By DAVID FERGUSON
A FEW years ago many of the boys and men I’m watching and talking to were running not for fun, but to dodge bullets, trying to protect family members, and living in a state of ongoing stress and terror. Now, they are in Glasgow, meeting up every week to play football and taking steps on a new life.
“Football has given me a life,” said Abdul Aziz, a 19-year-old refugee who plays with the new United Yemeni Community in Scotland (UYCS) team, and United Glasgow. “The ball is just a ball, but it is why all these refugees are here, speaking to each other, laughing and feeling good. It’s just a ball but it is giving us a new life in Scotland.”
Abdul came to Scotland in 2019, aged 17, to escape war-torn Yemen, leaving behind his family, who urged him to go and make a life for himself somewhere safe. In Scotland there were other Yemeni people so he sought a new home in Glasgow. After a year, he found football with United Glasgow FC, a club created to support Scotland’s growing diversity, and Abdul has gone on to take the first couple of steps on the Scottish Football coaching ladder, with United Glasgow – and is already played in the men’s team alongside one of his early proteges.
United Glasgow FC is a multi-racial club formed in 2011, which has over 200 players from over 50 countries, and is part of a diverse, multi-racial football landscape that has been growing in Scotland in the past decade. It has led to the creation of clubs such as Unreal Madrid, AfroScots Dreams United FC, Universal FC, Glasgow Afghan United FC, Red Road, ‘Bars for Bears’ and recently launched Scoutable United FC, whose purpose is to promote talented players from ethnic backgrounds to Scottish semi-pro and pro clubs. They play in a 12-team Scottish Unity Football League (SUFL), competing for an impressive silver trophy donated by the Rangers Charity Foundation and which was won last season by Scoutable, after a penalty shoot-out with Red Road. Glasgow Afghan and the SUFL staged a Refugee Football Festival in June, with 24 teams featuring players of 50 different nationalities.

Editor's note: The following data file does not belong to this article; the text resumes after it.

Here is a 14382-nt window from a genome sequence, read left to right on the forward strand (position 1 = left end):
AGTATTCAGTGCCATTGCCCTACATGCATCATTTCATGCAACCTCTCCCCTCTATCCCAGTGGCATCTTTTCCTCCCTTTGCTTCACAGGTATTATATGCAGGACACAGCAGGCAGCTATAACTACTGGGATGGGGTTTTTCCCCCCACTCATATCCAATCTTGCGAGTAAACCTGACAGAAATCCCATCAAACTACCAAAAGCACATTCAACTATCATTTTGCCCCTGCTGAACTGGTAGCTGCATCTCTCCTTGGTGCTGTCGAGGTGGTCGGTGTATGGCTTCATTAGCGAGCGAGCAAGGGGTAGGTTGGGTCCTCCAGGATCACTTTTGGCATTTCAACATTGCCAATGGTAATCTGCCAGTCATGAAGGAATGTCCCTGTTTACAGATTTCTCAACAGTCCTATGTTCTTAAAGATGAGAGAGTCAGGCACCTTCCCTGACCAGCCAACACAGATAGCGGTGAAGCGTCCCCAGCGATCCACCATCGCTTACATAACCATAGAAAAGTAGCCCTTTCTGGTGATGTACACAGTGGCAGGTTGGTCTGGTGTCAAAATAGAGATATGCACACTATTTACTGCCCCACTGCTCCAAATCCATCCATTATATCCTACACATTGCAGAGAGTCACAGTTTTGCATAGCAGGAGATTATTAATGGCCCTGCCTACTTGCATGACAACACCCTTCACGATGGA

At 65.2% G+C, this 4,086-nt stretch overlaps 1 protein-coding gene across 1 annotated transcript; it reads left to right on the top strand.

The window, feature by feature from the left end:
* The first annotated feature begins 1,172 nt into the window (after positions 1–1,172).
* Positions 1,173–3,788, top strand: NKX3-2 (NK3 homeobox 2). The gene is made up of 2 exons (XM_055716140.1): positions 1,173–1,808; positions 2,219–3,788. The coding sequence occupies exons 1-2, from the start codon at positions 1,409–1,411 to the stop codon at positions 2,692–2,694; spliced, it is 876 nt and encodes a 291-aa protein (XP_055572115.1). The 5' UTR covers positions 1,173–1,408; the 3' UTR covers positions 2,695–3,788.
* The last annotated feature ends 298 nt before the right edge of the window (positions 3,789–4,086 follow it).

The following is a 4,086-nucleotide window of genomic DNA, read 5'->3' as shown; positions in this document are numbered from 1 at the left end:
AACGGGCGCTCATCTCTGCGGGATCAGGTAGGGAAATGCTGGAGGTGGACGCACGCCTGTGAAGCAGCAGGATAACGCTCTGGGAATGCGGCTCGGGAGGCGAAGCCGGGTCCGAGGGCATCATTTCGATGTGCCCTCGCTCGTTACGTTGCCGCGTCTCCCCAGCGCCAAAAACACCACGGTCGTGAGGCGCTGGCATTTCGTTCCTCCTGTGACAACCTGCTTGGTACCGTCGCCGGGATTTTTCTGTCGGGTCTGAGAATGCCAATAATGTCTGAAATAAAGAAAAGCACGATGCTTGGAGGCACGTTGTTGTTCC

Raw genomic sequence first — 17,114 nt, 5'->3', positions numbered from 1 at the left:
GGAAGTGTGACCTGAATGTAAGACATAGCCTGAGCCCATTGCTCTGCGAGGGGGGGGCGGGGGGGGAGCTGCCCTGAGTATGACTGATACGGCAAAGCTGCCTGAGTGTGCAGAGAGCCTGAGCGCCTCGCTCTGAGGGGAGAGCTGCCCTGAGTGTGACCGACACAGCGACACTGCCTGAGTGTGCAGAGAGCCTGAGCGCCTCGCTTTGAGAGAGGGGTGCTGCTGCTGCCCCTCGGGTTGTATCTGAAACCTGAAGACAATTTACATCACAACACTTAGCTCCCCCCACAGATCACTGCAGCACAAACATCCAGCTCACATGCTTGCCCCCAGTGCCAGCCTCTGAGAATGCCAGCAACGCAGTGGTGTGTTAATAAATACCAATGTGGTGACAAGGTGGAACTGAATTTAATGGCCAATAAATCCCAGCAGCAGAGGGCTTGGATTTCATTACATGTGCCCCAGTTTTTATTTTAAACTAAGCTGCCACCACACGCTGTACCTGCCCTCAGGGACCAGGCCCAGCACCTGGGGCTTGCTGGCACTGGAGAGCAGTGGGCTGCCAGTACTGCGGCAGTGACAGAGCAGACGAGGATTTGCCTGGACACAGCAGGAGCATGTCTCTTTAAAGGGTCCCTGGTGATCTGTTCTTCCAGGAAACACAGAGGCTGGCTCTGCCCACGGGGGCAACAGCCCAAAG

Football, it appears, is a universal language.
“We can all speak ‘football’,” says Abdul. “It’s ‘left’, ‘right’, ‘pass’, ‘fall back’, ‘mark’… we learn these words easily, so you can get to know people quickly on the football pitch. And that helps us become part of communities.”
That is the hope of Amr Alaghbari, vice-chair of the UYCS organisation and manager of the new UYCS football team. He came to Scotland in 2015, a year after the civil war broke out in Yemen. According to the UN, nearly 400,000 people have been killed in Yemen since then, either due to the war or the related famine and poor healthcare. In 2018, the UN warned that 13 million Yemeni civilians face starvation in what they forecast could become “the worst famine in the world in 100 years”.
Amr (33) explained: “I came to Scotland in 2015, as a refugee, to try and find a way out of that for me and my family. I was a bit older than some of these young boys, but it is difficult. You receive £55 a week, and you focus where you can live safely, and get food and drink, and get some work or study, and there is not much money left after that.